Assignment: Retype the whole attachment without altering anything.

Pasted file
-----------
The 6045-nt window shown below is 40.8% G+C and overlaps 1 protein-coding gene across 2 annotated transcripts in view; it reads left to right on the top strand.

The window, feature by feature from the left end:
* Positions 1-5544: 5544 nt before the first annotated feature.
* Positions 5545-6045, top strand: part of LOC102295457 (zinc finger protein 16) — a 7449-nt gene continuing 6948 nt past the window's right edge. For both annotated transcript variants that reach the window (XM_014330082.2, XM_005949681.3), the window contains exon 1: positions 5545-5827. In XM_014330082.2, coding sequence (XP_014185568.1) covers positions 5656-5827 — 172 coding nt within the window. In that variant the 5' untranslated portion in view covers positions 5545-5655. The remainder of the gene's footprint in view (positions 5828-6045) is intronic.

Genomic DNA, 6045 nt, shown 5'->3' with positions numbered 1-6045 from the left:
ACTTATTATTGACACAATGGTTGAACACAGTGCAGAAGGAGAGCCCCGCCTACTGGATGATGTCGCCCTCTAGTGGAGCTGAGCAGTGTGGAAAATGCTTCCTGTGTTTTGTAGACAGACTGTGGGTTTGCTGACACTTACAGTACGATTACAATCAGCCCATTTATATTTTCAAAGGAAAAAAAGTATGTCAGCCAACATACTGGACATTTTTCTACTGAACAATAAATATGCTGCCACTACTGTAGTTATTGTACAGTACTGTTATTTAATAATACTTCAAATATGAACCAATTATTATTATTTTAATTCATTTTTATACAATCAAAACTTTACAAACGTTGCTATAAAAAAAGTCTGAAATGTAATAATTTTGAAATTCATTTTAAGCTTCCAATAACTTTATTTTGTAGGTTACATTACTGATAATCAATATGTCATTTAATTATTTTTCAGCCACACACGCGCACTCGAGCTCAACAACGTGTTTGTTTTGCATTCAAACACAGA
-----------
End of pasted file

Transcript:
The 6045-nt window shown below is 40.8% G+C and overlaps 1 protein-coding gene across 2 annotated transcripts in view; it reads left to right on the top strand.

The window, feature by feature from the left end:
* Positions 1-5544: 5544 nt before the first annotated feature.
* Positions 5545-6045, top strand: part of LOC102295457 (zinc finger protein 16) — a 7449-nt gene continuing 6948 nt past the window's right edge. For both annotated transcript variants that reach the window (XM_014330082.2, XM_005949681.3), the window contains exon 1: positions 5545-5827. In XM_014330082.2, coding sequence (XP_014185568.1) covers positions 5656-5827 — 172 coding nt within the window. In that variant the 5' untranslated portion in view covers positions 5545-5655. The remainder of the gene's footprint in view (positions 5828-6045) is intronic.

Genomic DNA, 6045 nt, shown 5'->3' with positions numbered 1-6045 from the left:
ACTTATTATTGACACAATGGTTGAACACAGTGCAGAAGGAGAGCCCCGCCTACTGGATGATGTCGCCCTCTAGTGGAGCTGAGCAGTGTGGAAAATGCTTCCTGTGTTTTGTAGACAGACTGTGGGTTTGCTGACACTTACAGTACGATTACAATCAGCCCATTTATATTTTCAAAGGAAAAAAAGTATGTCAGCCAACATACTGGACATTTTTCTACTGAACAATAAATATGCTGCCACTACTGTAGTTATTGTACAGTACTGTTATTTAATAATACTTCAAATATGAACCAATTATTATTATTTTAATTCATTTTTATACAATCAAAACTTTACAAACGTTGCTATAAAAAAAGTCTGAAATGTAATAATTTTGAAATTCATTTTAAGCTTCCAATAACTTTATTTTGTAGGTTACATTACTGATAATCAATATGTCATTTAATTATTTTTCAGCCACACACGCGCACTCGAGCTCAACAACGTGTTTGTTTTGCATTCAAACACAGA